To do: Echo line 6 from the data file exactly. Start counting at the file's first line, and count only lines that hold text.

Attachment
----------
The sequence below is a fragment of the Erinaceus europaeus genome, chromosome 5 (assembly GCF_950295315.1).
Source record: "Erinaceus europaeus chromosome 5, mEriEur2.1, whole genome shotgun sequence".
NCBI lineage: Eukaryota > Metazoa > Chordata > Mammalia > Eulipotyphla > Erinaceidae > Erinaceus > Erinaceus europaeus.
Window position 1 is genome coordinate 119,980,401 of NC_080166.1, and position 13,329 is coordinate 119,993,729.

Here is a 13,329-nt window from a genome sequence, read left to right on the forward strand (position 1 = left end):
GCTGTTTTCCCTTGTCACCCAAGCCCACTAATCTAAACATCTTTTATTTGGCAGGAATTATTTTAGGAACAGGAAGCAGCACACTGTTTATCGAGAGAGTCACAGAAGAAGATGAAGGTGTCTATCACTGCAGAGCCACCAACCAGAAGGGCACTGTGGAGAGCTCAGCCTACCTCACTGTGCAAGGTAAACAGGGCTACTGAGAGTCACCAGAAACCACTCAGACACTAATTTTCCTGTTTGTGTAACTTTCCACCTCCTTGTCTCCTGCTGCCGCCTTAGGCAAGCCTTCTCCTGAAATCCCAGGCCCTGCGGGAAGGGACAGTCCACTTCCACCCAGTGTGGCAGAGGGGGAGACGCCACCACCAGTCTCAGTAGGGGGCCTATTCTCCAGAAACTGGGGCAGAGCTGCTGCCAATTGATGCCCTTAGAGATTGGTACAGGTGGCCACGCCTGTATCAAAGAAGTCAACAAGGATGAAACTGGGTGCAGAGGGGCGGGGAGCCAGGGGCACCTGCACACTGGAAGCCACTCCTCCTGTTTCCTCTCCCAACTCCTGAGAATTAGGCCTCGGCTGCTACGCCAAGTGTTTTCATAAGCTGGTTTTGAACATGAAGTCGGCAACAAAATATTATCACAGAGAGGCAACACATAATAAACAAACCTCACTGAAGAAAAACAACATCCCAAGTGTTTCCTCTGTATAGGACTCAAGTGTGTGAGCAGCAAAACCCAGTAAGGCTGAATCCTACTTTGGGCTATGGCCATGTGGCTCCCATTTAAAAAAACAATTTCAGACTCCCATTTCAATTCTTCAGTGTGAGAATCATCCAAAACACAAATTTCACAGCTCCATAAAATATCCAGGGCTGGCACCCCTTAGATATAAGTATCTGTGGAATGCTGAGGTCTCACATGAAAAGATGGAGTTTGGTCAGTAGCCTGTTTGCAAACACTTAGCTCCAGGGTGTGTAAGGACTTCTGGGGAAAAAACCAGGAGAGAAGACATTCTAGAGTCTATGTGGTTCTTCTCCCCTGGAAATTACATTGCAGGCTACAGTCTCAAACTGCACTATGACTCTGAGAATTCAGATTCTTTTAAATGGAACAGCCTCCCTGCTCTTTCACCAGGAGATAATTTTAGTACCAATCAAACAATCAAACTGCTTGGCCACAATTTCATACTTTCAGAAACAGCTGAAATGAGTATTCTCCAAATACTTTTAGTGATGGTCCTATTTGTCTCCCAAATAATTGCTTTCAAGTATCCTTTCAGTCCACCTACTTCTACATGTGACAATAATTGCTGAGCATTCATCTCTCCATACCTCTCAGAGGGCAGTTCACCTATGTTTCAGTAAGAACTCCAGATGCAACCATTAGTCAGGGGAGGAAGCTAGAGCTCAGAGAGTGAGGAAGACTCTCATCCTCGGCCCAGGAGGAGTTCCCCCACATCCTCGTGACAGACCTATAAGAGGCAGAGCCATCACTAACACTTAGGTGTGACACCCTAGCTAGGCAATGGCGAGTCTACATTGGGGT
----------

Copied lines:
GCTGTTTTCCCTTGTCACCCAAGCCCACTAATCTAAACATCTTTTATTTGGCAGGAATTATTTTAGGAACAGGAAGCAGCACACTGTTTATCGAGAGAGTCACAGAAGAAGATGAAGGTGTCTATCACTGCAGAGCCACCAACCAGAAGGGCACTGTGGAGAGCTCAGCCTACCTCACTGTGCAAGGTAAACAGGGCTACTGAGAGTCACCAGAAACCACTCAGACACTAATTTTCCTGTTTGTGTAACTTTCCACCTCCTTGTCTCCTGCTGCCGCCTTAGGCAAGCCTTCTCCTGAAATCCCAGGCCCTGCGGGAAGGGACAGTCCACTTCCACCCAGTGTGGCAGAGGGGGAGACGCCACCACCAGTCTCAGTAGGGGGCCTATTCTCCAGAAACTGGGGCAGAGCTGCTGCCAATTGATGCCCTTAGAGATTGGTACAGGTGGCCACGCCTGTATCAAAGAAGTCAACAAGGATGAAACTGGGTGCAGAGGGGCGGGGAGCCAGGGGCACCTGCACACTGGAAGCCACTCCTCCTGTTTCCTCTCCCAACTCCTGAGAATTAGGCCTCGGCTGCTACGCCAAGTGTTTTCATAAGCTGGTTTTGAACATGAAGTCGGCAACAAAATATTATCACAGAGAGGCAACACATAATAAACAAACCTCACTGAAGAAAAACAACATCCCAAGTGTTTCCTCTGTATAGGACTCAAGTGTGTGAGCAGCAAAACCCAGTAAGGCTGAATCCTACTTTGGGCTATGGCCATGTGGCTCCCATTTAAAAAAACAATTTCAGACTCCCATTTCAATTCTTCAGTGTGAGAATCATCCAAAACACAAATTTCACAGCTCCATAAAATATCCAGGGCTGGCACCCCTTAGATATAAGTATCTGTGGAATGCTGAGGTCTCACATGAAAAGATGGAGTTTGGTCAGTAGCCTGTTTGCAAACACTTAGCTCCAGGGTGTGTAAGGACTTCTGGGGAAAAAACCAGGAGAGAAGACATTCTAGAGTCTATGTGGTTCTTCTCCCCTGGAAATTACATTGCAGGCTACAGTCTCAAACTGCACTATGACTCTGAGAATTCAGATTCTTTTAAATGGAACAGCCTCCCTGCTCTTTCACCAGGAGATAATTTTAGTACCAATCAAACAATCAAACTGCTTGGCCACAATTTCATACTTTCAGAAACAGCTGAAATGAGTATTCTCCAAATACTTTTAGTGATGGTCCTATTTGTCTCCCAAATAATTGCTTTCAAGTATCCTTTCAGTCCACCTACTTCTACATGTGACAATAATTGCTGAGCATTCATCTCTCCATACCTCTCAGAGGGCAGTTCACCTATGTTTCAGTAAGAACTCCAGATGCAACCATTAGTCAGGGGAGGAAGCTAGAGCTCAGAGAGTGAGGAAGACTCTCATCCTCGGCCCAGGAGGAGTTCCCCCACATCCTCGTGACAGACCTATAAGAGGCAGAGCCATCACTAACACTTAGGTGTGACACCCTAGCTAGGCAATGGCGAGTCTACATTGGGGT